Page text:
Surprisingly, the necessary extension mechanisms to include similar functionalities in JPEG are to a large degree already present in JPEG XT. This recent standard that enables high dynamic range (HDR) image compression, lossless and near-lossless compression and opacity support for JPEG, separates the image into a base layer available to all legacy decoders and an extension layer only visible to applications conforming to the new standard. For that, it exploit the signaling mechanism of the APP marker segments in the codestream syntax that allows for embedding additional data, which will be interpreted if the JPEG decoder implementation is knowledgeable about the functionality extension and which otherwise will be simply ignored. Consequently, this mechanism ensures that none JPEG legacy decoder implementation will break down as long as the other information embedded in the JPEG codestream is correctly signaled.

Hence, in a simple extension of JPEG XT, it would be only necessary to encrypt the extension layer. In the simplest possible realization, both base and extension layer would be 8 bits per component images, both encoded in JPEG — such an arrangement is already covered by JPEG XT part 6. Image regions could be pixelated or of lower quality in the base layer, while the (encrypted) extension layer would carry the differential signal between intended full-quality image and the degraded base image.

As the extension layer is encapsulated in the marker’s carrying boxes, along with all other metadata, the JPEG privacy extension would only need to specify a method to encrypt selected markers or subsets of markers with a suitable cypher, and at the very same time additional metadata of the images could be encrypted all along with the image data. This could be used to secure Exif or IPCT metadata necessary for professional image applications while allowing some private use of the image content.

Preliminary requirements identified for JPEG Privacy & Security indicate that the standard preferably should carry support for — but not limited to:

  • JPEG and JPEG 2000 backward compliant codestreams;
  • encrypting metadata and image data independently;
  • hierarchical levels of access and multiple protection levels for metadata and image protection;
  • evaluation of privacy policies and controlled access to partial or complete metadata and image data;
  • a set of default protection tools (cf. JPEG 2000’s JPSEC framework): ciphers such as AES, authentication, hashes, certification, and digital signature;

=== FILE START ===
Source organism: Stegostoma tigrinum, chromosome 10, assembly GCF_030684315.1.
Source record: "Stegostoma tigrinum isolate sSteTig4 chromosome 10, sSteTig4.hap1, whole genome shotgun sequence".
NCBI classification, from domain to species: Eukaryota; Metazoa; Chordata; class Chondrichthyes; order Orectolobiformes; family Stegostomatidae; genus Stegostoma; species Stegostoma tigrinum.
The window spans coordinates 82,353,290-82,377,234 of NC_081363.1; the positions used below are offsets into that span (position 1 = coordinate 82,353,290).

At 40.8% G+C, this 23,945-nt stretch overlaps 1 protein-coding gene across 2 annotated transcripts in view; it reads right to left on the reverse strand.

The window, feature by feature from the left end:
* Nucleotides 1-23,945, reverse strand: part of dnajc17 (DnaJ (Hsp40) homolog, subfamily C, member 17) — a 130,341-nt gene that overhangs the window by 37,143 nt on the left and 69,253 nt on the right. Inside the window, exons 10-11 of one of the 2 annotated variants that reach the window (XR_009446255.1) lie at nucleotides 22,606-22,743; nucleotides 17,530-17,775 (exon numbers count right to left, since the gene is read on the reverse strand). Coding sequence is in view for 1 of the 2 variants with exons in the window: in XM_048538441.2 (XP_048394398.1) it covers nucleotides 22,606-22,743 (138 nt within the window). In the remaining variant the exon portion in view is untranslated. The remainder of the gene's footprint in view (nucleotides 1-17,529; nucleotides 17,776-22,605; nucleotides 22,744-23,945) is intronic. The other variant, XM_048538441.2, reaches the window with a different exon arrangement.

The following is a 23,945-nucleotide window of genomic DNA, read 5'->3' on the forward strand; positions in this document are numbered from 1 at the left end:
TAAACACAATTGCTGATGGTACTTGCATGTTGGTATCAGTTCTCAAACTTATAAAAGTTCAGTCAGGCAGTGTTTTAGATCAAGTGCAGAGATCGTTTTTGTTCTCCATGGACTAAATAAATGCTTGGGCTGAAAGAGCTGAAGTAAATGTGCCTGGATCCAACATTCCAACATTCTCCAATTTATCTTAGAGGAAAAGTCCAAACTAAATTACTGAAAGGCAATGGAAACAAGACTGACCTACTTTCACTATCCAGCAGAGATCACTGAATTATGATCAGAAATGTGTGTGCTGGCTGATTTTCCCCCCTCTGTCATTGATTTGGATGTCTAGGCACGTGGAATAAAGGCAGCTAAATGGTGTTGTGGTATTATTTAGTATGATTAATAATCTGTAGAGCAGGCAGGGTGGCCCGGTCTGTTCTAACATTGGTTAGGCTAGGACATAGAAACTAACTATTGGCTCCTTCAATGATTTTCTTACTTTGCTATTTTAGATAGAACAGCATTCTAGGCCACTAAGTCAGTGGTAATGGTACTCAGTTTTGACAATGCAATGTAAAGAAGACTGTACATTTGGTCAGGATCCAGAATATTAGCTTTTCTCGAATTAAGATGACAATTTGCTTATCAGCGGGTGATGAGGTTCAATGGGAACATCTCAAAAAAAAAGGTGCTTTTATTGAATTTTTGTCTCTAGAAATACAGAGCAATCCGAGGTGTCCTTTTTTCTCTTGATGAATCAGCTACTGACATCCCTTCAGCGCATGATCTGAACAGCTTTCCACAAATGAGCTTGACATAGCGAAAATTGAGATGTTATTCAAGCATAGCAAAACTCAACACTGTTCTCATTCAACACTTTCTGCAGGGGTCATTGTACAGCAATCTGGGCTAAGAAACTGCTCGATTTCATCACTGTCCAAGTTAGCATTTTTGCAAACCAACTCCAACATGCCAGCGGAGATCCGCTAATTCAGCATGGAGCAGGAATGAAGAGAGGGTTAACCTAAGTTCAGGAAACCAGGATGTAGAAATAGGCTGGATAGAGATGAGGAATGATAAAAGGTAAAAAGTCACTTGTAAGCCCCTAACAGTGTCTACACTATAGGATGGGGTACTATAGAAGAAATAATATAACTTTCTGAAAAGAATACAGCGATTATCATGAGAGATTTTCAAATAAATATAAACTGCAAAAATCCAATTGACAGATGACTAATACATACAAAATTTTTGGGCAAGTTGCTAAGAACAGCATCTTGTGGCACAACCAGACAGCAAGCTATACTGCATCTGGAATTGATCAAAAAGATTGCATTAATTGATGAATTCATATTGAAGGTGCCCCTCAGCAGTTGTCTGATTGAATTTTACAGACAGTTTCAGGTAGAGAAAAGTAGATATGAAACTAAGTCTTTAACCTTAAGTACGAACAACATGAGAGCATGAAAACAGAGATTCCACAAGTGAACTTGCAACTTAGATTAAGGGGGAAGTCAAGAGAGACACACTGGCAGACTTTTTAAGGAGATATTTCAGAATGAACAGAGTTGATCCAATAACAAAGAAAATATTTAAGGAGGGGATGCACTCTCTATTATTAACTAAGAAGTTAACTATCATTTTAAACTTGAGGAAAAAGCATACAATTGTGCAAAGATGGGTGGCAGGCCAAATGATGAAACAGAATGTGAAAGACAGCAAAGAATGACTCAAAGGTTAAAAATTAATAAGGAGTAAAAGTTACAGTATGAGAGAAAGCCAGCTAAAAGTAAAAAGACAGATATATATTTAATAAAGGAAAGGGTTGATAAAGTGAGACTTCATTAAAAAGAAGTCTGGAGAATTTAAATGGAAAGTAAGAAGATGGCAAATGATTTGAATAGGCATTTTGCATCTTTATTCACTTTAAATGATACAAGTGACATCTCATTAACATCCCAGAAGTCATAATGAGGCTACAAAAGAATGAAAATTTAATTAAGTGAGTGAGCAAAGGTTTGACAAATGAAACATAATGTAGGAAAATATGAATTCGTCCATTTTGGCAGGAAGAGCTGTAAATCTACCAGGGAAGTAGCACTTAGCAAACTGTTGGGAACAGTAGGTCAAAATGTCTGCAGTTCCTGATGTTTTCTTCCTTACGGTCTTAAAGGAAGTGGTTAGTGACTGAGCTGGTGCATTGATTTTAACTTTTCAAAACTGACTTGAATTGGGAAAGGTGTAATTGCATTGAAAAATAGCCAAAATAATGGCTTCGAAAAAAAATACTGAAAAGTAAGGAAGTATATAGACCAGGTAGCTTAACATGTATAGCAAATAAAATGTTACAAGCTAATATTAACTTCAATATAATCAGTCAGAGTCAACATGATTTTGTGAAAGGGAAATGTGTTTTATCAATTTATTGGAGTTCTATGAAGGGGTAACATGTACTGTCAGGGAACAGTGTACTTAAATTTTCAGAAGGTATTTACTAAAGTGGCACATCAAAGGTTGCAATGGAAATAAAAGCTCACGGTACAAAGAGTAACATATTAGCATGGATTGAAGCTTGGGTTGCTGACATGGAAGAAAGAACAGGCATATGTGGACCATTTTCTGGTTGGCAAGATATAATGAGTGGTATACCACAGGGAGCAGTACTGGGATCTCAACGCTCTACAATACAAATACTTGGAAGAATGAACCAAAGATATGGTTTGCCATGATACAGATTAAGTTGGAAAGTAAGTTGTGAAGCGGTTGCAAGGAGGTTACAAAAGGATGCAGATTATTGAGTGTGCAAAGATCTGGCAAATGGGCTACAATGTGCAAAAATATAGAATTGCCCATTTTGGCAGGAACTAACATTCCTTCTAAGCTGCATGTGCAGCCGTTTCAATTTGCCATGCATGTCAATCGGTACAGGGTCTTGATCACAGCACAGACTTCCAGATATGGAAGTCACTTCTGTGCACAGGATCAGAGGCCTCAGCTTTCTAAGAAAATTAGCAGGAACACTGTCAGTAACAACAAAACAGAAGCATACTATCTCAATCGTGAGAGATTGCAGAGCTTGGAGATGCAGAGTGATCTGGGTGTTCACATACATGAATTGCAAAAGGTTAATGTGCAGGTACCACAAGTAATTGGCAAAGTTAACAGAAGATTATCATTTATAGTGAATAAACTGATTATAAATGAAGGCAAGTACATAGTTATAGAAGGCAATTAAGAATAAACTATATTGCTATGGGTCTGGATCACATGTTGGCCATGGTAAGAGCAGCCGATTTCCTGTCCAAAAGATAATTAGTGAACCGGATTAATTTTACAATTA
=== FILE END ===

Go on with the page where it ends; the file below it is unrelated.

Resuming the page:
• a registration mechanism to enable for additional protection tools;
  • storing of non-protected information in the APP11 marker;
  • a box-based file format as specified in JPEG Systems (ISO/IEC 19566);
  • JPEG native metadata schemes, Exif metadata, IPTC Photo metadata, IPR metadata schemes and other types of metadata formats;
  • a provenance mechanism to allow tracking modifications made to an image and its accompanying metadata as well as guaranteeing the integrity of an image.

Summarized, JPEG Privacy and Security aims to provide technical solutions, for resolving privacy and security issues, which are compliant with legacy technology in the domain, i.e. both image coding technology as well as metadata standards that signal e.g. access policies and IPR conditions.

Action plan

The JPEG committee intends to interact closely with the actors enabling image privacy and security. This will be facilitated initially by focused workshops that are targeted to understand industry, governmental and user needs in terms of technology and supported functionalities. As a consequence, calls for evidence and/or contributions will be issued to launch new standards or extend existing JPEG standards. The latter consideration is extremely important since JPEG standards have been very successful and wherever feasible the JPEG committee will build upon existing legacy. A first workshop will be organized on October 13th, 2015 during the 70th JPEG Meeting in Brussels, Belgium.

Invitation for Participation

One of the strengths of ISO/IEC/ITU-T standards is that they are created by the people that need them. Industry, governmental and academic experts drive all aspects of the standard development process, from deciding whether a new standard is needed to defining all the technical content. Getting involved in this process can bring significant advantages to your business and research.

Standards are developed by groups of experts called technical committees. These experts are put forward by ISO’s national members. If you are interested in getting involved, contact your national member. The standardisation will follow IPR policies according ISO/IEC directives. Contact details can be found in the list of national members. For particular information related to JPEG standardization, you can contact as well and/or .